Sir Roger Singleton is the elevated bureaucrat who will be heading the government's new Orwellian Independent Safeguards Agency. His response to the recent outcry over the Agency's ill-defined powers has been to suggest that everyone calms down. He may or may not be seeking to take over Michael Winner's advertising role, but he has certainly revealed how unsuited he is to heading up such a sensitive body. If he really cannot understand why there is such concern at the ludicrous and offensive new vetting proposals, and the accompanying powers of the ISA that will be in charge of them, then he absolutely shouldn't be the man running it. The concern is the extraordinary latitude that is apparently being given to the ISA, and the ill-defined nature of precisely who should be referred to it. This is, of course, coupled with an all too understandable suspicion of any government body that wants to control aspects of our lives, order up information about us, and make judgements about our suitabilities.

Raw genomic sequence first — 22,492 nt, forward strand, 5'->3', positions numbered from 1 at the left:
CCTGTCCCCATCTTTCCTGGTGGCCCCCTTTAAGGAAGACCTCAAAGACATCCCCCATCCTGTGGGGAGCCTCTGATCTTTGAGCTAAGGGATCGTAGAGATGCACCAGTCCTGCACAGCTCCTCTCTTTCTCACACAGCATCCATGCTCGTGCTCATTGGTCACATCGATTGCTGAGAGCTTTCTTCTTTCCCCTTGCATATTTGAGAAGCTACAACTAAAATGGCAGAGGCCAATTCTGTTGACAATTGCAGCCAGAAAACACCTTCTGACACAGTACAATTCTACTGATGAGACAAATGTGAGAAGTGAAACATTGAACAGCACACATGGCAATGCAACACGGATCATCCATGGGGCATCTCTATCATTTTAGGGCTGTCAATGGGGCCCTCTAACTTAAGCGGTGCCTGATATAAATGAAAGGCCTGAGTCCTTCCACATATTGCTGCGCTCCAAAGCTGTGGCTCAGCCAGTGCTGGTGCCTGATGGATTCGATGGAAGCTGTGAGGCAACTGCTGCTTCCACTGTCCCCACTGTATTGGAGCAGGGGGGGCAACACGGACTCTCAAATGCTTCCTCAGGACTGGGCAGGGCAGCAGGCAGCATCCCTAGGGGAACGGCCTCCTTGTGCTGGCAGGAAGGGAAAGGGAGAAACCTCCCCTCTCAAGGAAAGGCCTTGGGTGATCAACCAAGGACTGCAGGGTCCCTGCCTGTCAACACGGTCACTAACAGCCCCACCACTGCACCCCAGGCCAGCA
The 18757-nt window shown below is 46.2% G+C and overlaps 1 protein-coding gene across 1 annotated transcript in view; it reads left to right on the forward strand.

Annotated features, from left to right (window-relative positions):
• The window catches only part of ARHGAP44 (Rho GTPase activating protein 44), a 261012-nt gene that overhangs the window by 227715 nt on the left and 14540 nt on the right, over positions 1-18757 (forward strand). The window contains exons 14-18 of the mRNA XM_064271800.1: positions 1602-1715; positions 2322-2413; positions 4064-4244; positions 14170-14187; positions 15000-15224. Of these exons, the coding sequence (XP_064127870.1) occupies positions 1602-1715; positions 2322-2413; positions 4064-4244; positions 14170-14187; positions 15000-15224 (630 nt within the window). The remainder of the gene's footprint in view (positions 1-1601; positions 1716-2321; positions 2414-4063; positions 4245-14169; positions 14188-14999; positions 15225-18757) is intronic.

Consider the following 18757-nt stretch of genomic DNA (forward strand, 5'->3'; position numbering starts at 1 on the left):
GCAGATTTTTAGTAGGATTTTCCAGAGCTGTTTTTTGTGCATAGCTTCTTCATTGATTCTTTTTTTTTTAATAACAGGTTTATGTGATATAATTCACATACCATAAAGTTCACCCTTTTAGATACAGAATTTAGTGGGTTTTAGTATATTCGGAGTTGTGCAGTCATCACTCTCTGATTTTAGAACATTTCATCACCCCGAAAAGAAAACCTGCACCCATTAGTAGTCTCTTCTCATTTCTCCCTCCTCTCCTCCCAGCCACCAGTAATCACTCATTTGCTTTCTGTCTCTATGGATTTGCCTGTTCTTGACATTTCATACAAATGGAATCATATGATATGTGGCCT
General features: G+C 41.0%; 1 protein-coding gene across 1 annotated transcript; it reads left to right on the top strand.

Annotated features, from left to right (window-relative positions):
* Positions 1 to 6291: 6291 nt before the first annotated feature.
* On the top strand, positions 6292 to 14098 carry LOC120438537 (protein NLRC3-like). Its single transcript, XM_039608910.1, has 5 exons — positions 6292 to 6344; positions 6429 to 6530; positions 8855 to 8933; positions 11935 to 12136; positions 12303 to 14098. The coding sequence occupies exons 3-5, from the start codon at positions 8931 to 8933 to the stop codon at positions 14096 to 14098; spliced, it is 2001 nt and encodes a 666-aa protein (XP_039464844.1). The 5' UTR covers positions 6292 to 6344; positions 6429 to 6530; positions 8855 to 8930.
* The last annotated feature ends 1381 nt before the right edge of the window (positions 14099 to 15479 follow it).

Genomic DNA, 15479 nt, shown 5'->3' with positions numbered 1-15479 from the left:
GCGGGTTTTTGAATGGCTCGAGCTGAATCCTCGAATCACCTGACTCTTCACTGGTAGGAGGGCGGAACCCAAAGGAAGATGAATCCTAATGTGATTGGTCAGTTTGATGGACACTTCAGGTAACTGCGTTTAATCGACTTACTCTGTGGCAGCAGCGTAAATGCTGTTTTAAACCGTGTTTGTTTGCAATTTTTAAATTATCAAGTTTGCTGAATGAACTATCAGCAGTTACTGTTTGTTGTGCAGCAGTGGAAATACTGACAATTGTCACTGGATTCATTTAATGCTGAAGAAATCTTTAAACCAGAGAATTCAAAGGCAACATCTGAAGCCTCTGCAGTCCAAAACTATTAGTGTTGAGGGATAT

Alasdair Palmer in the Telegraph the other day admirably summed up the real lunacy behind the ISA's modus operandi, as reported on the Spectator's Coffee House blog. However, such is the nature of this government's "joined-up thinking" that on the day Singleton issues his "calm down" injunction, his political boss, Education Secretary Ed Balls, has started to indicate that the government may be going to have a re-think. This is a start at any rate, but the really good news would be the abandonment of the whole ill-conceived scheme, and the recognition that poorly-prepared, centralising legislation in response to a specific - albeit tragic - high profile murder is no way to pursue either decent government, or the safety of the nation's children. Soham was an exceptional case, and it's time we stopped acting as if it was somehow typical of the dangers faced by children today.